All the worry and dread about getting pigs has pretty much been laid to rest. Our pigs are doing very well. They are funny when they snort and squeal at us for their food. If you are walking around in the pasture with a bucket and don't go directly to the feed pan, they follow behind and do this little squealing sound, especially Liberty, our gilt.
We told you about Liberty's mother and the problems the breeder indicated happened to the litter. The sow had four piglets, but two of them were dead. Because of that we thought it would be wise to get a second gilt, just in case there are problems with Liberty's genetics. We had a young gilt lined up that we were going to pick up around the 20th of June, but when I called to set up a day and time, the breeder indicated he needed them to be picked up right away. He had lowered his prices and advertised on Craigslist to move them out in a hurry. We had things lined up for several days and were not able to drop everything to make a fast trip that would take all day, so I called him back and declined.
In some ways that really simplifies things. We already have these four pigs, and the new gilt would have been at least a month younger. We wondered if she would be able to get through the field fence that surrounds the pasture. Now we won't have to worry about that.
The pigs enjoy anything we bring them. They usually get some whey with a variety of other things. We are using up some of the older canned goods in our pantry as part of their feed. I appreciate being able to turn this older food into new food via the pigs' stomachs. We fed them the dried corn and sunflowers we grew last summer, along with a variety of garden scraps. They get a little pasta, lentils or beans as well.
The great thing about our pigs is that the vast majority of their feed comes from the pasture. They root around all over the place, even in some of the tall, overgrown areas.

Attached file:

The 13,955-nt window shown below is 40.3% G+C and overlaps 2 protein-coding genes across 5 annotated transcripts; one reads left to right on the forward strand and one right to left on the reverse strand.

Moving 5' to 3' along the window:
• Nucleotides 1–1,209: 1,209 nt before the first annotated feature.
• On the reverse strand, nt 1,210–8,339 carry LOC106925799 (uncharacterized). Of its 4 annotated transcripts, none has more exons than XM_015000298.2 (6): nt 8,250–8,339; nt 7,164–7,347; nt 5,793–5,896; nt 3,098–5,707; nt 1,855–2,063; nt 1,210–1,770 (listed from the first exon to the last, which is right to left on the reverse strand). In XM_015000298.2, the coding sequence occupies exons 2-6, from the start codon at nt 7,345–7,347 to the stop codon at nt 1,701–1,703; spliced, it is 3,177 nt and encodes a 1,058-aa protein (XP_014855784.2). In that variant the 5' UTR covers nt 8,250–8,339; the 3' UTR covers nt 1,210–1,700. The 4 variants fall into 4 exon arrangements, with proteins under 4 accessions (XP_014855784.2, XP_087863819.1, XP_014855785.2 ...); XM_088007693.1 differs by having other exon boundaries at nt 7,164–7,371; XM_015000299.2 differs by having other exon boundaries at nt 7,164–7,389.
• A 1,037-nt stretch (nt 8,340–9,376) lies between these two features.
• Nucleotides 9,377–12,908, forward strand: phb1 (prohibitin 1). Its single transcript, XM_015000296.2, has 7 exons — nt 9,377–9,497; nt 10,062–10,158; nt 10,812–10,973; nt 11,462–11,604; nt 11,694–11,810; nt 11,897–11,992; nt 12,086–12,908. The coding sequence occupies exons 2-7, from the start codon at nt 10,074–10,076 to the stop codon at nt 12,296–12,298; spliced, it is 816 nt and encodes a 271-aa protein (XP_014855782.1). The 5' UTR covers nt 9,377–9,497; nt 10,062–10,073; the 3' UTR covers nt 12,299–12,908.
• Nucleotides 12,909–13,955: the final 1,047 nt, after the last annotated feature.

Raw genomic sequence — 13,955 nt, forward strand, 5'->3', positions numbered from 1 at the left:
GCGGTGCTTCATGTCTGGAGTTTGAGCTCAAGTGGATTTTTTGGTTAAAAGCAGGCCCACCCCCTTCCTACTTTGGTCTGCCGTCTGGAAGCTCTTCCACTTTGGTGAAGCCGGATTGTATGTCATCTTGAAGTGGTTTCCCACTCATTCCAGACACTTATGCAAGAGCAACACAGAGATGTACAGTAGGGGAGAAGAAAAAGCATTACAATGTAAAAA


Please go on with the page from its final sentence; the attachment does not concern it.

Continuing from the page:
We keep a small water pan for them by the barn in the shade, but the pigs get most of their water from the pond. When I went down to the pond this afternoon to try and catch a catfish, the pigs followed me grunting and squealing. After they realized I was not there to feed them, they started rooting around for something to eat. Liberty took a nap and almost rolled into the pond. That was funny. They eventually wandered off to do what pigs do. Unfortunately, I didn't catch any fish for supper, but I am not a fisherman either. I find it to be extremely boring and I am not a patient person. It probably would have helped if I had the right bait and hooks for the fish I wanted to catch, but that's okay. We had this pond built after we moved here in 2008, then we stocked it with minnows, hybrid blue gill, sun perch and catfish. Neither Frank or I like to fish, so it's something we really don't do. But lately, fish has sounded really good, so I thought I would give it a try. Maybe next time.
We are very pleased with our pigs so far. They have been a great addition to our homestead. The next step will be to butcher one of the barrows when they get big enough. We are really looking forward to seeing how the meat tastes and the amount of lard we can get from one pig.
By the way, I have to tell on Frank. One evening while I was in the barn milking, Frank was just going into the pig pasture to feed. The pigs came over to meet him, and I heard the funniest sound. You remember when you were a kid and you tried to make that noise with your nose to sound like a pig? That is what Frank was doing. I laughed out loud so much the goats and dog were looking at me wondering what was wrong with me. When Frank came back in the barn, I asked him if he was snorting at the pigs. He said, "Yes. Don't you do that?" I started laughing again and told him no, I had never done that. Now that was funny.
Until next time - Fern